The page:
Eating Mindfully During the Holidays
We know that the holidays bring about an increase in food choices and consumption due to more social events including parties, large traditional family gatherings, sharing of office goodies and gifting or receiving those cookie trays. This array of foods to choose from, along with the emotional triggers stimulated by family gatherings may set the stage for “filling the gut” to numb out the feelings of the heart. Not surprising, researchers from Cornell University found that weight gain during the holidays is a real thing and that it often starts in October. They also found that it takes up to five months after the holidays to get those extra pounds off. (Macmillan, 2017)
Another study targeted distraction as a culprit of weight gain. This study from the American Journal of Clinical Nutrition found when people eat in front of the TV or their devices (trance eating), they consume more food. This distracted eating in front of screens also prompted more eating throughout the day. Hurried eating also prompted increased eating. (LeWine, 2013) Apparently, the research shows that when people are distracted while they eat, they are not paying attention to what they are eating or how they are feeling as they eat. Being “present” while eating your meal allows you to notice what you are eating and how your body is feeling, giving you the opportunity to feel nourished and satisfied, thereby setting the stage for you to eat less the next meal.
This season would be a good time to consider working on mindful eating, perhaps preventing those additional pounds from being packed on. Mindful eating is a time set aside to eat with no distracting tasks being blended into the eating time. This can also be an effective tool as we move through those additional social events during this time. We can be present and attentive with each other and with the food we are partaking in, allowing the possibility of a more fulfilling and satisfying experience. The instructions for mindful eating are simple. However, overriding our habitual reaction may not be so simple and takes practice and effort.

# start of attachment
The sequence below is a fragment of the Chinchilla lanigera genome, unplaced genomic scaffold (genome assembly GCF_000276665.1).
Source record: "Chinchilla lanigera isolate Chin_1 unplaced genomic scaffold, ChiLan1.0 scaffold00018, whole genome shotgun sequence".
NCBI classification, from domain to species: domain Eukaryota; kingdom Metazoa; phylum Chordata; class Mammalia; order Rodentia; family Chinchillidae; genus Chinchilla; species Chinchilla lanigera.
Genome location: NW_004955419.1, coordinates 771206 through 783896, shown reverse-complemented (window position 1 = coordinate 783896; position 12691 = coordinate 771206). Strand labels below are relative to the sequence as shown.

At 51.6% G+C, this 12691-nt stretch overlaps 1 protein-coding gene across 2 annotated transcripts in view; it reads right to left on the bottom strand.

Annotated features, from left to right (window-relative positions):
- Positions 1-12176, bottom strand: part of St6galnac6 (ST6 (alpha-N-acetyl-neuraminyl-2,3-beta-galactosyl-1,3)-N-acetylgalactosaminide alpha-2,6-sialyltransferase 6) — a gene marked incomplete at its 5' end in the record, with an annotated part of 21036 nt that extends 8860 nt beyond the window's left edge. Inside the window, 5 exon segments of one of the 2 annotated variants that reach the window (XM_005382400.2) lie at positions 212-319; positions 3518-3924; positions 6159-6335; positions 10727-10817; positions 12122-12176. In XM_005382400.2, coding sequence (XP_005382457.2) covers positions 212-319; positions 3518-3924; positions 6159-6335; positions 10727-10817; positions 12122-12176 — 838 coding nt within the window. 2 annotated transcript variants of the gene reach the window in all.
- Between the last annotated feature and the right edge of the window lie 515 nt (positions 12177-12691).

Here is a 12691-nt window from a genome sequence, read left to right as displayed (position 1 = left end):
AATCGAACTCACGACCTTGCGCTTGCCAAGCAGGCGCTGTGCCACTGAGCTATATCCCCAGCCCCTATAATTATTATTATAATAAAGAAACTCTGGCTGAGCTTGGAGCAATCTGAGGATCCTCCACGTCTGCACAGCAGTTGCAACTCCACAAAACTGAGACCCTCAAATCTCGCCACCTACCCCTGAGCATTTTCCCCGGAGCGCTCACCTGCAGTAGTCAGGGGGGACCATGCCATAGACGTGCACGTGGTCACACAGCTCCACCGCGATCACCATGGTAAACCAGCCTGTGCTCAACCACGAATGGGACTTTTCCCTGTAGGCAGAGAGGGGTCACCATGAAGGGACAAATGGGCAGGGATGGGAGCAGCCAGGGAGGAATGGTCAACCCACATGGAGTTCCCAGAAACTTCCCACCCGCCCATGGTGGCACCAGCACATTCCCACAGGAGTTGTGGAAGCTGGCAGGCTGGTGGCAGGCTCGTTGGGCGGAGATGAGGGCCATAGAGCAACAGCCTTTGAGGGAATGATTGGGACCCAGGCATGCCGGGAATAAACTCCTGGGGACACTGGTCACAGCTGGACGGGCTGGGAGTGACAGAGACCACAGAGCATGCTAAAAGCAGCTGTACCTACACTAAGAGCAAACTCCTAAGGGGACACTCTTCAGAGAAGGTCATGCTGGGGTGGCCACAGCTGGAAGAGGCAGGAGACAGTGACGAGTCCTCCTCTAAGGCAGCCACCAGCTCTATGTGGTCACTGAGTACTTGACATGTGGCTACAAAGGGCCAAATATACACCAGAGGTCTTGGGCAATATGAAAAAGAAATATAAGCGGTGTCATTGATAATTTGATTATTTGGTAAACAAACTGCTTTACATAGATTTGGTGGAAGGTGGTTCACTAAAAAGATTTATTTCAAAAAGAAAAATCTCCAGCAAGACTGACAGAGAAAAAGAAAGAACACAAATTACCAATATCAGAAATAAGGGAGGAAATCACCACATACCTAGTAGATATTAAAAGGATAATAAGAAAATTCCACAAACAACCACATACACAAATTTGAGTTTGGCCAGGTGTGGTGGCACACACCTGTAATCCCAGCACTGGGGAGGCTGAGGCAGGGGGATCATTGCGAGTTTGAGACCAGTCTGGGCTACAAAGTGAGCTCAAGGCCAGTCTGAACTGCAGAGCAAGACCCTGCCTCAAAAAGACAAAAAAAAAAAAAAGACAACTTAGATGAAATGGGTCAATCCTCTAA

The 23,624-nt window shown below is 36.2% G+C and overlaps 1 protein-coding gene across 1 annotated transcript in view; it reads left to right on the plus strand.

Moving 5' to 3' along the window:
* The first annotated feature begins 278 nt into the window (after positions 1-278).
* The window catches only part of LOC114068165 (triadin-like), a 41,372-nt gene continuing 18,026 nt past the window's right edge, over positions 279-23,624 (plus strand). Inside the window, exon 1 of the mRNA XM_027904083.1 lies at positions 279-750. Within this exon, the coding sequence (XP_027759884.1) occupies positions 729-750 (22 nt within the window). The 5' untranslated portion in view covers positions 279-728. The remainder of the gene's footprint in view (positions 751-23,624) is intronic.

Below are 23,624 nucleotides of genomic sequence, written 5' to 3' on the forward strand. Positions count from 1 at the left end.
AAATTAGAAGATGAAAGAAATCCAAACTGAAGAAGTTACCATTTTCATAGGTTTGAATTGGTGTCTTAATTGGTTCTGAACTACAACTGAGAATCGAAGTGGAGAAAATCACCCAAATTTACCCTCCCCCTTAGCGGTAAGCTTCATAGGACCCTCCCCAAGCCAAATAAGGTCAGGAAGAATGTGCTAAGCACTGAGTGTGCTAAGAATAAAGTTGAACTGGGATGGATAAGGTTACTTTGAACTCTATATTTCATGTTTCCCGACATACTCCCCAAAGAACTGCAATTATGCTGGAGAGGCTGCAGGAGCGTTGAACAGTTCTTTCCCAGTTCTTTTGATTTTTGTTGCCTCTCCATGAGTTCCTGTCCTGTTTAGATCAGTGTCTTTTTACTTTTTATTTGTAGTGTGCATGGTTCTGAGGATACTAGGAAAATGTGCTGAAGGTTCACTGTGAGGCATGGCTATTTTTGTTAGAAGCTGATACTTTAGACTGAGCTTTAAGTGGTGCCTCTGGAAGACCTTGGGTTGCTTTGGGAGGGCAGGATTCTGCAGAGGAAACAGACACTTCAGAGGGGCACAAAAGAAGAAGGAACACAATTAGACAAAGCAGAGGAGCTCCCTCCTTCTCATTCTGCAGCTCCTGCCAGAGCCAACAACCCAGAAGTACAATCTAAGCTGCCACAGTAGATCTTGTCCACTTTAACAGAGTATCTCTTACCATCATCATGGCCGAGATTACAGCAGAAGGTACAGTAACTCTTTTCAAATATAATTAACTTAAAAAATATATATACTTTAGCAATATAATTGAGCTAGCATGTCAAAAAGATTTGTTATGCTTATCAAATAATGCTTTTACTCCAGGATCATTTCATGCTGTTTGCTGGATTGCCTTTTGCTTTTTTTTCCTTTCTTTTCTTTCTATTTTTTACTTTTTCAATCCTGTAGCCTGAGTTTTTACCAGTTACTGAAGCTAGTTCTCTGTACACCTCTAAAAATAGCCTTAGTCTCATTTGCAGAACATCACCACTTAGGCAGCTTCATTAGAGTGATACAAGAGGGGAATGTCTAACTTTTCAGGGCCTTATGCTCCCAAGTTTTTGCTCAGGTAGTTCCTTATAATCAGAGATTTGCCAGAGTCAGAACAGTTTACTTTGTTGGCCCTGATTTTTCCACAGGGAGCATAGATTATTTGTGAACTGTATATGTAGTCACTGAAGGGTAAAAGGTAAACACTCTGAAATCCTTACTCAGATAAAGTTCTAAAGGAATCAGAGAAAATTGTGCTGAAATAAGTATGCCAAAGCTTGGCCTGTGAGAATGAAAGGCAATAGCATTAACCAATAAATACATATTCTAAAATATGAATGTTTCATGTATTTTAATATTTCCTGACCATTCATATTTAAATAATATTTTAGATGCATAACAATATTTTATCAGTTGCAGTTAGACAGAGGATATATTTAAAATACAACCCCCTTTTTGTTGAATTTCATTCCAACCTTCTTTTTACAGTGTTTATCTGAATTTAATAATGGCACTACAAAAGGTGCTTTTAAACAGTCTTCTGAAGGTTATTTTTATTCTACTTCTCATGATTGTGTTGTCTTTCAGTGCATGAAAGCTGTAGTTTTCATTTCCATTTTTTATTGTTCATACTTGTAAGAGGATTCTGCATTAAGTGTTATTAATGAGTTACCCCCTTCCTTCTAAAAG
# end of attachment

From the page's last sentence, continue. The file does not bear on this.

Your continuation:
Mindful eating is eating “intentionally” and with all your “attention”. This is an extension of the broader techniques of learning how to be mindful. The goal is to be aware of the foods you are eating, paying attention to your senses, your body, your thoughts and emotions. You will focus on the taste, the textures, the sounds and the smells. With that attentiveness you become aware of your body as you slowly chew, taste and swallow mindfully. You eat slowly and deliberately. You become aware of your body and if you are “really” hungry for another serving or if you have a sense of feeling satisfied. If you are eating with others during a “set meal time”, you would also focus to be present with the other people, listening attentively, eating slowly and being present in the moment.
Eating mindfully doesn’t mean you can’t enjoy those holiday treats. It means that you might find you feel nourished with one bite because you took it in with all the delight it can give. Being present to the experience allows you the joy of being present to others enjoying the meal with you. It may be a challenge worth trying, and you may find that you found the holiday foods delightful, but did not feel like over-indulging, leaving you with a taste of sweetness at the end of the season.
LeWine, H. M. (2013, March 29). Distracted eating may add to weight gain. Retrieved from Harvard health blog.
MacMillan, A. (2017, September). Holiday weight gain is real, study says – and it starts in October. Retrieved from Real Simple: https://www.realsimple.com
Willard, C. (2016, Oct 13). www.mindful.org/6-ways-practice-mindful-eating/. Retrieved from www.mindful.org: https://www.mindful.org/6-ways-practice-mindful-eating/
Tags: eating mindfully, holidays and eating, managing food choices during the holidays
ABOUT THE AUTHOR
Licensed Independent Clinical Social Worker
Licensed Independent Mental Health Practitioner
- Janie Pfeifer Watson, LICSW, is the founder and director of Wholeness Healing Center, a mental health practice in Grand Island, Nebraska with remote sites in Broken Bow and Kearney. Her expertise encompasses a broad range of areas, including depression, anxiety, attachment and bonding, coaching, couples work, mindfulness, trauma, and grief. She views therapy as an opportunity to learn more about yourself as you step more into being your authentic self. From her perspective this is part of the spiritual journey; on this journey, she serves as a mirror for her clients as they get to know themselves—and, ultimately, to love themselves.
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